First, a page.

Evaluation : Global Cluster for Early Recovery



As a Cluster Lead Agency, UNDP has commissioned an independent prospective evaluation on the scope of the Global Cluster for Early Recovery (GCER) at global level and on the work of the Early Recovery clusters/sectors in countries where clusters/sectors were formally activated by the IASC. The purpose of the evaluation was two-fold: firstly, to evaluate the overall effectiveness of GCER coordination, and secondly to support UNDP’s consideration of the most appropriate way to support Early Recovery in the future.

The evaluation team visited six case study countries and used a mixed approach of qualitative and quantitative methods. More than 90 key stakeholders in Geneva and New York, as well the internal Reference Group and external Advisory Group, validated the findings and together refined five options for the GCER. More than 90 key stakeholders in Geneva and New York, as well the internal Reference Group and external Advisory Group, validated the findings and together refined five options for the GCER, ranging from recommitment to an improved version of the existing cluster model to complete closure.


Evaluation Key Findings

  • Despite the best efforts of the GCER, the concept of Early Recovery and the legitimacy of a dedicated Early Recovery Cluster have not taken hold.
  • The horizontal strategic functions of the Early Recovery Advisor were more effective than the vertical functions of the country level Early Recovery Cluster coordination.
  • In crisis contexts, the Early Recovery Cluster is a low priority, but Early Recovery work seems to be well supported by other clusters and UNDP’s regular programming.
  • Early Recovery Clusters (and Early Recovery Advisors) are better suited to sudden onset disasters than to conflict settings, especially when conflicts are protracted. New models of coordination are emerging in some protracted conflict settings, including area-based planning.
  • GCER is not the platform from which UNDP should engage in the Humanitarian Development (Peacebuilding) Nexus.
  • UNDP is well-placed to serve as a bridge between humanitarian, development and peacebuilding action.


Evaluation Main Recommendations

  • The IASC Principals to reiterate the importance of integrating Early Recovery in humanitarian response and to sharpen the accountability of Humanitarian Coordinators for mainstreaming Early Recovery into the entire humanitarian response and for Early Recovery results.
  • UNDP to request the IASC Principals to: (a) create a successor body to the GCER, attached to the IASC, that would provide support for strategic integration of Early Recovery into the entire humanitarian response, through deployment of Early Recovery Advisors to support Humanitarian Coordinators and Humanitarian Country Teams when required, and particularly in sudden onset crises; (b) make appropriate transition arrangements regarding transfer of knowledge, tools, activities and resources at global and country levels, such that the essential and valued elements of GCER work are carried forward by the successor mechanism and by other clusters; and (c) close country-level Early Recovery clusters in orderly fashion by the end of 2018.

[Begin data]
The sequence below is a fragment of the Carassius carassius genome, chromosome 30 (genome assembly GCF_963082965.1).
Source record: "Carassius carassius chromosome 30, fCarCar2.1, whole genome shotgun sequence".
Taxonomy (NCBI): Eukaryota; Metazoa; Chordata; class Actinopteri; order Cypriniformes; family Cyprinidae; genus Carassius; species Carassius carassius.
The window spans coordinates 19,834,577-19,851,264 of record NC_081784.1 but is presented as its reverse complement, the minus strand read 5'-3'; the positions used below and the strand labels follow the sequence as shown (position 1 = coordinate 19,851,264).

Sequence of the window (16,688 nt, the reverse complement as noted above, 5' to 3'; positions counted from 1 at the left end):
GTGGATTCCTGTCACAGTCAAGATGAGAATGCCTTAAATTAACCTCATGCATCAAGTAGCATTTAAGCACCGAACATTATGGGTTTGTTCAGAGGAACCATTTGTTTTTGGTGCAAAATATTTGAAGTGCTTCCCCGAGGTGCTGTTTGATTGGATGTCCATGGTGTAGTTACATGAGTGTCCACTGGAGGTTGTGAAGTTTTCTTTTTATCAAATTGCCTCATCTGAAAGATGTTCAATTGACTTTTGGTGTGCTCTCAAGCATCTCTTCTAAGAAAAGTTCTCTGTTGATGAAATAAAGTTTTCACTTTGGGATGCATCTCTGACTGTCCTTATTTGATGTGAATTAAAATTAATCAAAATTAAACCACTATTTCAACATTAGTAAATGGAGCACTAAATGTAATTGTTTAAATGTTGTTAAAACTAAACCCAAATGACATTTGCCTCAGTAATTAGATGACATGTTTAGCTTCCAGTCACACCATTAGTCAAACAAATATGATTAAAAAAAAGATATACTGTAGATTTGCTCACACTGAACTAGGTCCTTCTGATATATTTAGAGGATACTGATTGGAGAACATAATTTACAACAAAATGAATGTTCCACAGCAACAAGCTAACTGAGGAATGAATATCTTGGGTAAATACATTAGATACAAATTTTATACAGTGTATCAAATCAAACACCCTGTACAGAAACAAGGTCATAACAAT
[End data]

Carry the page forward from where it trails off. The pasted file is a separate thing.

• Continue to support the GCER at global and country levels, until such time as the IASC has made decisions regarding these recommendations and, thereafter, close the GCER.
  • Inform the Senior Advisory Group of UNDP’s intention to request that the IASC close the GCER after transition arrangements are in place.
  • UNDP should retain its membership in the IASC, including the Emergency Directors’ Group, retain its membership of country-level Humanitarian Country Teams, continue to advocate for Early Recovery in the humanitarian area and continue to deliver Early Recovery programming both inside and outside the humanitarian appeals.
  • Actively encourage the IASC and UNDG to create a new mechanism to ensure Humanitarian Development (Peacebuilding) Nexus coordination and to support the operationalization of the NWoW in the field, including deployments of advisors in protracted crises where relevant. UNDP should play a central role in developing this new mechanism. It is well-placed to do so as it sits at the centre of the development stakeholders, has a mandated integrator role and is one of the vice-chairs of the Joint Steering Committee to advance Humanitarian and Development Collaboration.


Way Forward

  • UNDP’s management response has largely endorsed the evaluation recommendations.
  • The recommendations of the evaluation will be tabled for discussions and endorsement at a forthcoming IASC Principals’ meeting, possibly in December.
  • While awaiting the decision of the IASC Principals, the GCER has initiated conversations with other Global Cluster Coordinators to discuss and develop global arrangements on transition.
  • Besides, the cluster transition will have to be tailored to each country context as the development of 2019 Humanitarian Response Plans has already started. Colleagues from the Crisis Bureau Geneva team are in contact with colleagues in the field and available to design and support country specific transitions.